When Congress slogged through the post-recession enactment of the 2010 Dodd-Frank Financial Reform Act, lawmakers basically punted on how to handle the government-sponsored enterprises known as Freddie Mac and Fannie Mae.
Both were taken into emergency conservatorship by the Treasury Department (costing taxpayers some $187.5 billion before they returned a profit to the Treasury). But a stalemate over the next step continues. Some conservatives press for privatization, and others for greater transparency. Some liberals favor re-routing the GSE profits into underserved housing markets.
Just released from Johns Hopkins University Press is perhaps the first juicy insider account of an executive’s experience during the 2008 financial meltdown at one of those private mortgage funding companies that many think of as quasi-government agencies.
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“Days of Slaughter: The Fall of Freddie Mac and Why it Could Happen Again” is a non-technical narrative and diagnosis of capitalist greed by Susan Wharton Gates, a 19-year Freddie Mac employee who resigned mid-recession as vice president of public policy (she now teaches business and public administration at Georgetown and Virginia Tech universities).
Her blow-by-blow account of Freddie Mac’s boardroom meetings, displays of competitiveness and firings of high-level functionaries, portrayed a financial industry plagued by “moral cowardice.”
She wrote: “From my vantage point as a communicator at Freddie Mac, the crisis was as much a result of sins of omission as commission. For every bad decision financial companies like mine made, I would guess there were a dozen in-the-know employees who swallowed their reservations and did nothing….There were far more bystanders than whistleblowers.”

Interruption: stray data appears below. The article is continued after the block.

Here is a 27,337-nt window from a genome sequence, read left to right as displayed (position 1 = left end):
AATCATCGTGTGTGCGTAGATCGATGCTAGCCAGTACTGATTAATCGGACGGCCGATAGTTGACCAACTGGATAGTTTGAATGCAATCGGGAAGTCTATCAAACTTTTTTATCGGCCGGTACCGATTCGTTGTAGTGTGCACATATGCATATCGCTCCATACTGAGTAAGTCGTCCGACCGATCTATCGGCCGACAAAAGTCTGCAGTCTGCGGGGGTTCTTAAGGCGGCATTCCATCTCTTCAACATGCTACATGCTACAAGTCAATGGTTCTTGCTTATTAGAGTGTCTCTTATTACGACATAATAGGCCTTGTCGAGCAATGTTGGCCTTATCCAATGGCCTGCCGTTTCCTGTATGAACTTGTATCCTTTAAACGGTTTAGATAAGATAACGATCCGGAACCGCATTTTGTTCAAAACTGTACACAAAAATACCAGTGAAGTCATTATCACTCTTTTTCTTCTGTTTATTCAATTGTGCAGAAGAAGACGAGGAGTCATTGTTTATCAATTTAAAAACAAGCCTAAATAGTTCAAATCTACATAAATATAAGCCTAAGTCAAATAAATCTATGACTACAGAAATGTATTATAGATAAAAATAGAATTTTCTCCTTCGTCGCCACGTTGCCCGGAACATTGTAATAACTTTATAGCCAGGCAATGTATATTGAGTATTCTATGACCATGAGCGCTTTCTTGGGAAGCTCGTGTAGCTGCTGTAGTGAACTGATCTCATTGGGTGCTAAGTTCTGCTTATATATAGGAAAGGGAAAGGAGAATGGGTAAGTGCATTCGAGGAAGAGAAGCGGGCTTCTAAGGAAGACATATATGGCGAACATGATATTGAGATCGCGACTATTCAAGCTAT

Gates, who resigned in 2009 and was then subpoenaed, described getting the word from Treasury Secretary Hank Paulson that Freddie and Fannie were being taken over. “Employees would later learn that Paulson designed the stringent terms to ensure that the two companies would not be able to grow out of their problems without significant reform,” she said. Freddie Mac chief financial officer David Kellerman committed suicide, leaving Gates “as devastated as I was disillusioned.”
The causes of the housing-industry collapse at the heart of the Great Recession were broader, in Gates’ view. She cited a tough-to-sort-out mixture of “expansive Federal Reserve monetary policies, loosely regulated subprime mortgage brokers, unregulated and rapacious Wall Street investors seeking high-yielding assets, conflicted credit rating agencies that failed to accurately assess the risk of subprime securities, millions of suckered, naïve or conniving borrows, and widespread regulatory lapses.”
Her solution for Freddie Mac would combine both conservative and liberal housing philosophies. “Consumers need to slow down and exert greater control” over the pressure to invest in homeownership as the ticket to the American dream. But, she added, “Individuals need to take greater responsibility for becoming financially literate. Read the fine print.”
Arguing that the government-sponsored enterprises have already repaid the government for their bailout with $50 billion to spare, she declared that “before redistributing GSE profits, the entities actually have to make some.”
That means “deeper reforms are needed, reforms that penetrate to the core of the capitalistic system,” Gates said. She punted on recommending a precise reorganization, however, ending her narrative with a nod toward industry ethics reform using “spiritual guideposts and roadmaps.”
The Trump administration’s approach remains to be seen.